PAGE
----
The Purity Movement failed in part because a biblical sexual ethic cannot be summed up in a “purity ring” or an image of chewing gum. But it’s high time that we forgave our well-meaning parents and pastors for their mistakes. Often forgotten is that authors like Joshua “I Kissed Dating Goodbye” Harris did not necessarily set out to ruin a whole crop of teenage girls.
The National Association of Evangelicals found that while 77% of Millennial evangelicals opposed nonmarital sex in principle, 44% of unmarried evangelicals in the age 18–29 demographic had had sex anyway. It seems we don’t know how to integrate Christian teachings about sex with the world in which we find ourselves. It would be presumptuous of us to reject an entire Christian teaching because its communication and application were not well executed by fallible people. It’s time to find a way forward—past the Purity Movement—that helps us fuse what we know about sex with what we know about God and how he wants us to live.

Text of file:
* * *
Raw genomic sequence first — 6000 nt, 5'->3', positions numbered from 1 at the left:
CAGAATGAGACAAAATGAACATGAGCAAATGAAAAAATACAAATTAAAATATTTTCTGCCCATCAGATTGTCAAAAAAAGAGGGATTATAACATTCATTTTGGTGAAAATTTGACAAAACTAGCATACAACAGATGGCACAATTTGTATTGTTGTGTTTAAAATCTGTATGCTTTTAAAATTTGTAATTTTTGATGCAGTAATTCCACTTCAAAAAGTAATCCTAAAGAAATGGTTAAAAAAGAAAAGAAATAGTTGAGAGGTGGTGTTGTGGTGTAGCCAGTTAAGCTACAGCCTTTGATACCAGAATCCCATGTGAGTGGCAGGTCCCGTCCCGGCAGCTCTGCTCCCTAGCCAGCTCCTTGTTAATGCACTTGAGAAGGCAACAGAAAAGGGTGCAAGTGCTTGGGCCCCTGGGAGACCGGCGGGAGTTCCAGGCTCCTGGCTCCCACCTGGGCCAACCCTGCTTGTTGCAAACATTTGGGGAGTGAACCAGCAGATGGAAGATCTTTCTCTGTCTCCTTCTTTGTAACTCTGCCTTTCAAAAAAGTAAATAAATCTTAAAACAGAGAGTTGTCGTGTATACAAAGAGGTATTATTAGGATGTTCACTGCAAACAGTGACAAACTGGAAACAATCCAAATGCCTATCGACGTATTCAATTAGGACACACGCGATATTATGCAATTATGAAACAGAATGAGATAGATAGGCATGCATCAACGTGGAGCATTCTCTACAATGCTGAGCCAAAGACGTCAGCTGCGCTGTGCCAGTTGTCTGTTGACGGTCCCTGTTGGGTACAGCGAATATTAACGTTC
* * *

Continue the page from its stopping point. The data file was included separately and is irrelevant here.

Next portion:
We need an ethic that doesn’t treat sex as an action depending wholly on our own personal experiences and opinions. Dianna E. Anderson’s book Damaged Goods, published in 2015, is among the most recent attempts to communicate a Christian sexual ethic while rejecting the constructs of the Purity Movement. The book was praised by various Christian authors (such as Rachel Held Evans, Matthew Paul Turner, and others) as insightful commentary on the issue at hand. By the end of Anderson’s book, she concludes only two key guiding principles that Christians should cling to in relation to their sex lives: everything must be consensual and participants must “feel ready.”
Anderson rejects the entire notion that Christians should be chaste. Throughout her book she attempts to exegete various Scripture passages about sex and marriage. Her conclusions tend to be: See, it doesn’t really say that sex is only for marriage. It doesn’t explicitly say that marriage is to be between one man and one woman.